Rep. Carlyle on the final days of session

As the Legislative session is winding down, 36th District Representative Reuven Carlyle sends these notes from Olympia.

The fast-paced, 60-day state legislative session is slated to end on March 11 and our final days in Olympia are filled with late nights and intense budget negotiations. As we strive to wrap up the people’s business, I wanted to take a moment to provide a high level overview of some of my projects as your representative in the Legislature.

A new independent report says Washington is expected to lead the nation in job growth this year. It’s a great start to economic recovery, but we have a long journey ahead. The heart and soul of our job growth, as always, is small business.

We face a projected $2.7 billion budget deficit following a $9 billion deficit last year. This is from a total of about $34 billion. The Great Recession has caused a dramatic drop off in tax revenues while demand for public services in education, health care, foster care, prisons and much more have increased substantially. It’s a perfect storm requiring courageous honesty about the deeper, more substantive public policy challenges we face.

A vast majority of our work in these final days has focused on balancing the budget in a thoughtful, equitable and economically efficient manner.

Here are some of my personal priorities this year.

I’m pleased to have passed from the House a major government efficiency and reform bill to meaningfully restructure how state government spends more than $2 billion per biennium on technology. I’ve been deeply frustrated that we spend so much without a strong, coordinated, enterprise wide approach. That needs to change and this bill is a major step.

House Bill 3178 is expected to save taxpayers $30 million this year alone and I’m proud of these reforms. That $30 million in savings will help pay for Reading Corps and other vital K-12 services in schools throughout Ballard, Queen Anne, Magnolia and throughout our city and state.

Another of my priority government reform bills is designed to help seek greater efficiencies in our state’s fantastic community and technical college system serving more than 500,000 people in 34 colleges statewide.

I am excited to have successfully included a major amendment in our state’s Race to the Top legislation designed to secure up to $250 million in federal funds for public education in our state. My provision effectively eliminates de-facto tenure for principals in Seattle. Next year I’ll introduce a second major bill to provide principals with greater authority to match the greater accountability we are requiring.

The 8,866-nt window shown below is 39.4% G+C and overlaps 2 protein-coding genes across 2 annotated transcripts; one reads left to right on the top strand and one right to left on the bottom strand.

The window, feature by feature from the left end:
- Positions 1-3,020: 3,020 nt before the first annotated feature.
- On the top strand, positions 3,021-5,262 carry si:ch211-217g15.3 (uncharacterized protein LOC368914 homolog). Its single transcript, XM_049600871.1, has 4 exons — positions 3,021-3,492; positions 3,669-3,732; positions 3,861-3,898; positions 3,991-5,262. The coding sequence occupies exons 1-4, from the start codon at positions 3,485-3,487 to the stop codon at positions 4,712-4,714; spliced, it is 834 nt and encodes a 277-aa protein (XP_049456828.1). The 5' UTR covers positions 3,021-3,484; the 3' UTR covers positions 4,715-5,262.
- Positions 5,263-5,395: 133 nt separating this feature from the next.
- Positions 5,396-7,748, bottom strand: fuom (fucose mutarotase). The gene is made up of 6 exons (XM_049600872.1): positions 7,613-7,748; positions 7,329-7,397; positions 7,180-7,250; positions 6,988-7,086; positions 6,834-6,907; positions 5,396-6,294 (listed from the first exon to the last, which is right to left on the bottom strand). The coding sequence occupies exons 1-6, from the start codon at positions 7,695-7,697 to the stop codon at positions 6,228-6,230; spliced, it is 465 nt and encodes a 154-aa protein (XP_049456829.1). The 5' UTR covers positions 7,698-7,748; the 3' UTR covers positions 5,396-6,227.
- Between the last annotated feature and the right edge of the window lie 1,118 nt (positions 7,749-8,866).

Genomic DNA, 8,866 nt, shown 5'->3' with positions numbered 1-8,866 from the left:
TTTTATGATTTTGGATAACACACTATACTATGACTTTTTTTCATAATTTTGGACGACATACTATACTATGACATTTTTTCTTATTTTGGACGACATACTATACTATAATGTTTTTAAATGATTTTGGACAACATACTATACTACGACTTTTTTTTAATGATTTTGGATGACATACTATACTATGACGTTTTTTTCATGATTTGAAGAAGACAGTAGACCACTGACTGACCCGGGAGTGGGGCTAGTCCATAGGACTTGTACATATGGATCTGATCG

The Governor is expected to sign legislation I sponsored to make texting while driving a primary offense rather than a secondary offense. The bill also prohibits teenagers from using a cell phone for calling while behind the wheel.

Finally, the debate over revenues is not easy. Last year we passed an all cuts budget. This year we need a more balanced approach. One proposal is to raise the general sales tax, an idea that I do not support. I do favor aggressively closing tax loopholes and equalizing our state’s business and occupation and sales taxes across industries in a more equitable fashion. Our tax system is old, clunky and economically inefficient and we need a modern, 21st Century approach to how we fund our critical public services.

I’m passionate about improving government and making it more engaged in delivering services effectively and efficiently. I also hope we have the courage to ask the central question: If we were designing state government from scratch today what would it look like?

There are many other bills, proposals and issues in play in Olympia. Please reach out to me at: Carlyle.reuven@leg.wa.gov or visit my personal blog at: www.reuvencarlyle36.com.

Your partner in service,

Reuven Carlyle
State Representative
36th Legislative District


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onederfullone
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onederfullone

Oh boy, listen you have a tough job, but seriously, in your effort to be honest, let's start with this one, 'Last year we passed an all cuts budget.' Just because you didn't increase taxes,(because you couldn't), doesn't mean it was 'all cuts'. The last budget was increased state spending, not less, and was only balanced by the federal funds provided. You, DID NOT cut spending. This year, again, increased spending, NO CUTS, some federal dollars, you buried our initiative to restrict revenue increases, and are full speed heading us of the cliff fiscally by again, increasing revenue to the state.And, while I'm at it, these jobs that you folks are creating are temporary, make work jobs, state employee increases that are unsustaninable by any measure, and increaseing taxes right now is absolutely the wrong thing to do to the citizens of this state.Nice job.Frame it how you will, I'm mad as hell that you have yet to do the right thing, facing a serious crisis.Feel good legislation isn't going to work for us, catch phrases that are dishonest will only serve to increase divisiveness.This state is headed for some painful realities, and putting this off will make it worse,… Read more »